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Sir Cliff Richard’s self-esteem may have suffered ‘permanent damage’ at trial


Sir Cliff Richard may have suffered “possibly permanent damage” to his self-esteem after a search of his home was broadcast by the BBC in 2014, the singer’s barrister has said.

Justin Rushbrooke QC told the High Court that Sir Cliff, 77, should get “very substantial damages” of more than £175,000.

Mr Justice Mann is considering barristers’ closing legal arguments after analysing evidence.

The coverage, which included use of a helicopter, was a “very serious invasion” of his privacy, Sir Cliff has told the judge.

He has since sold the apartment in Sunningdale, Berkshire.

The BBC disputes the claims and bosses have insisted the corporation’s coverage was accurate and in good faith.

Sir Cliff Richard enters the High Court for his second day of a trial against the BBC
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Sir Cliff’s barrister says damages should be ‘very substantial’

But Mr Rushbrooke said the BBC had “added considerable insult to the injury that its coverage caused” by “cross-examining (Sir Cliff) in an intrusive way about his religious and political beliefs”.

In some cases, the QC said, these were views Sir Cliff had expressed “decades previously”.

There was no “reasonable justification” for such a course of questioning, Mr Rushbrooke said, adding that the “purpose of doing so appeared to be to insinuate hypocrisy on his part”.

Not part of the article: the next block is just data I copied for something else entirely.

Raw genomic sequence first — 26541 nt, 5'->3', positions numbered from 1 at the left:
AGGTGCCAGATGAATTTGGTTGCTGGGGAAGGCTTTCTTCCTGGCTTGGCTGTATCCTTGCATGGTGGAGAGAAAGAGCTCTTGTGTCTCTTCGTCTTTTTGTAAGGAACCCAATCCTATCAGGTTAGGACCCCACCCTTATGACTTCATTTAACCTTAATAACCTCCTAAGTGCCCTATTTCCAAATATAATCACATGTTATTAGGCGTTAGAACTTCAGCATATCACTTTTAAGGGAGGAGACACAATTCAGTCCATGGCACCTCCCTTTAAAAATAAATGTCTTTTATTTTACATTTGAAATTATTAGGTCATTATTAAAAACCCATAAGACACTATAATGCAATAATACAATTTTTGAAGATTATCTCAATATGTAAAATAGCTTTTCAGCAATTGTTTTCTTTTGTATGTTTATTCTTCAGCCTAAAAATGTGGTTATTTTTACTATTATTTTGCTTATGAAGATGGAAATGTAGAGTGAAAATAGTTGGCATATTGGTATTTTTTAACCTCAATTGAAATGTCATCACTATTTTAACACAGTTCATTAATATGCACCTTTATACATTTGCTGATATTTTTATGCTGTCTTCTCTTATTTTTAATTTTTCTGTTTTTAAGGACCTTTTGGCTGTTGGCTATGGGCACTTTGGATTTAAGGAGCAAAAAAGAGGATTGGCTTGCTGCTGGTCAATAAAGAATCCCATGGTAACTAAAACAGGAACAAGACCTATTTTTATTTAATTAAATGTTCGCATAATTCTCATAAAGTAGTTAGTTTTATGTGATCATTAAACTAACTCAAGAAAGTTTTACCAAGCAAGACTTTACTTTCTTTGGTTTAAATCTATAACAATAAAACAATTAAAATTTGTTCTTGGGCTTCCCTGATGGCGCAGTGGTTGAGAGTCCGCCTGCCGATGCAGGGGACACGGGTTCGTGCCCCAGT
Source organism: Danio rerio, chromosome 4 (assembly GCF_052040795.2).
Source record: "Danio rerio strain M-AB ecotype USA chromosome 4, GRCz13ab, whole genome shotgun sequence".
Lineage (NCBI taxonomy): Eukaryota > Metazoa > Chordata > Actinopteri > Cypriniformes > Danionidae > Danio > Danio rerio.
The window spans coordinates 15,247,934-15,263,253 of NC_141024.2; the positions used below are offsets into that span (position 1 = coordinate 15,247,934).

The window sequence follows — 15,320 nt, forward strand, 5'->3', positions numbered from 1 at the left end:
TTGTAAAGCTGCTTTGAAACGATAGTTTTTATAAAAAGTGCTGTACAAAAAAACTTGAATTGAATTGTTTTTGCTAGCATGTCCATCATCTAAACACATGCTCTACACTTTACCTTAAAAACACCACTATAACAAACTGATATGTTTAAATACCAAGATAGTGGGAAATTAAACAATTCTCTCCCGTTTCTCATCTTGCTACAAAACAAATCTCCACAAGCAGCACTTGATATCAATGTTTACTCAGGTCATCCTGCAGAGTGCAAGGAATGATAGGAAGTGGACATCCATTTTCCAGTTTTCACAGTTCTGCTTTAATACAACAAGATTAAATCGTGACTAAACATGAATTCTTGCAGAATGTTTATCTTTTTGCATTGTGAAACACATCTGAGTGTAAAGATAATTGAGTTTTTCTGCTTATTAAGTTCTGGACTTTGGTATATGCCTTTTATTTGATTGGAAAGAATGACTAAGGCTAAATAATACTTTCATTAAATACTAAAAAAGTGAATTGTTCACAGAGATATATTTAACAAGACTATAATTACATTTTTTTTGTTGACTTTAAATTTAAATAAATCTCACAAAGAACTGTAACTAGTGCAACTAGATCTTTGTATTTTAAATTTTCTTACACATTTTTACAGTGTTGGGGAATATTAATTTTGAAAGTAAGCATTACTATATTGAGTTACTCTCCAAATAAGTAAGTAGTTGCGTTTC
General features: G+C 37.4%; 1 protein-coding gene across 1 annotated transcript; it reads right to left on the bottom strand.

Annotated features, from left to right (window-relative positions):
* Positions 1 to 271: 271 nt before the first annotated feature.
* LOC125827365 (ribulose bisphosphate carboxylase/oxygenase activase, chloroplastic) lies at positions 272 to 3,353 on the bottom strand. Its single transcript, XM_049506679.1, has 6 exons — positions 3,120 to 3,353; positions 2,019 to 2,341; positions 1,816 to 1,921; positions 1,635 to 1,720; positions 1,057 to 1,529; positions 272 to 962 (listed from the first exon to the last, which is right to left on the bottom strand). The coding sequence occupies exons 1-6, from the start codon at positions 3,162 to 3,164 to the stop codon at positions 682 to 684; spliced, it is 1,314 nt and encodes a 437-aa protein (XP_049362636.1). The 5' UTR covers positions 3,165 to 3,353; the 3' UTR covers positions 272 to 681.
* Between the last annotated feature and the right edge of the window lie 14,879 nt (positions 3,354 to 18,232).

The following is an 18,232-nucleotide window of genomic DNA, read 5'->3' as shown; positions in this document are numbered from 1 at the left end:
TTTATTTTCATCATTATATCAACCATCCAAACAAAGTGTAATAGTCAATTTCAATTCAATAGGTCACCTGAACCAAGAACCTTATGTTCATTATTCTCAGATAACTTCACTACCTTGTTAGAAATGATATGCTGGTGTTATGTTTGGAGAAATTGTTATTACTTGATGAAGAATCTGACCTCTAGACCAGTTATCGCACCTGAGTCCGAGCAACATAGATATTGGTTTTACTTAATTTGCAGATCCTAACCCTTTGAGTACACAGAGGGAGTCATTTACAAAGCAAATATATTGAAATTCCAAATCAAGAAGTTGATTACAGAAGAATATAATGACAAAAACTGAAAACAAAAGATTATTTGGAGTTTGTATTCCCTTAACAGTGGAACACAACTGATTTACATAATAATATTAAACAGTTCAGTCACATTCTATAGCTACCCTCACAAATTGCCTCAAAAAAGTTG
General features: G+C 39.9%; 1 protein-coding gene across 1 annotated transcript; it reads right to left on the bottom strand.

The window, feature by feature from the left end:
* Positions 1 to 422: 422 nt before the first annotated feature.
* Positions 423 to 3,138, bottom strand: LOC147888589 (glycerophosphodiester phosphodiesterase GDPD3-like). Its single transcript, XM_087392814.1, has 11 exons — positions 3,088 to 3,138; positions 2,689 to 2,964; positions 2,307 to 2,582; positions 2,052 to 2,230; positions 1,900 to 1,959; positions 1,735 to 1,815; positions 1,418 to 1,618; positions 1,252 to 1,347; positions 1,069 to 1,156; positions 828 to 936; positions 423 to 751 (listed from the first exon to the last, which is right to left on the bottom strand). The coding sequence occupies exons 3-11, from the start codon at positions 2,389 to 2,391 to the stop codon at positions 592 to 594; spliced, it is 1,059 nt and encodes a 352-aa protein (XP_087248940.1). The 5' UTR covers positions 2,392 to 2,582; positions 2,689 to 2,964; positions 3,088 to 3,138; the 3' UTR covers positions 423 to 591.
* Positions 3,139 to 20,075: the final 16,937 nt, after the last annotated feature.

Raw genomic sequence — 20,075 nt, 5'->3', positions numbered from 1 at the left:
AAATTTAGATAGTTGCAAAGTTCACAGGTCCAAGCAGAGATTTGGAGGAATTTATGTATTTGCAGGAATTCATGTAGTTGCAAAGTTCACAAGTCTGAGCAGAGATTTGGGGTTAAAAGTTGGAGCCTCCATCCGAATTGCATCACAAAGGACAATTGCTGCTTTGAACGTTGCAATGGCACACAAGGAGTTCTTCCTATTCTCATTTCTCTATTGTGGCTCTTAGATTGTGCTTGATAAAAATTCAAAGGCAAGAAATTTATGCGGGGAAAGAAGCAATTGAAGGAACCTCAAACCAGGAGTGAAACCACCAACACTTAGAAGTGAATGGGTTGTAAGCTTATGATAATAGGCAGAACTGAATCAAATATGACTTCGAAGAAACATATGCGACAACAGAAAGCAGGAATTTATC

“The latter part of the cross-examination also caused him to relive very painful events in a way, or to an extent, that was unjustified and caused him to break down in tears,” Mr Rushbrooke said in a written submission.

In general, however, Sir Cliff had coped with the “unnecessary and largely unpleasant experience” with “commendable phlegm”, Mr Rushbrooke said.

South Yorkshire Police has already agreed to pay Sir Cliff £400,000 after settling a claim he brought against the force, Mr Justice Mann has heard.

The judge was given the figure by lawyers representing the force earlier in the trial.

BBC bosses have said reporting was confined to “basic facts” and was “in the public interest”.

Gavin Millar QC, representing the BBC, told the judge: “The allegation being investigated was of a serious criminal offence.

“The BBC’s reporting was confined to the most basic facts, visual images, concerning the investigation and the search.”

He added: “There was nothing in the reporting that was inconsistent with the presumption of innocence.”

Mr Millar said Sir Cliff’s claim should be dismissed.



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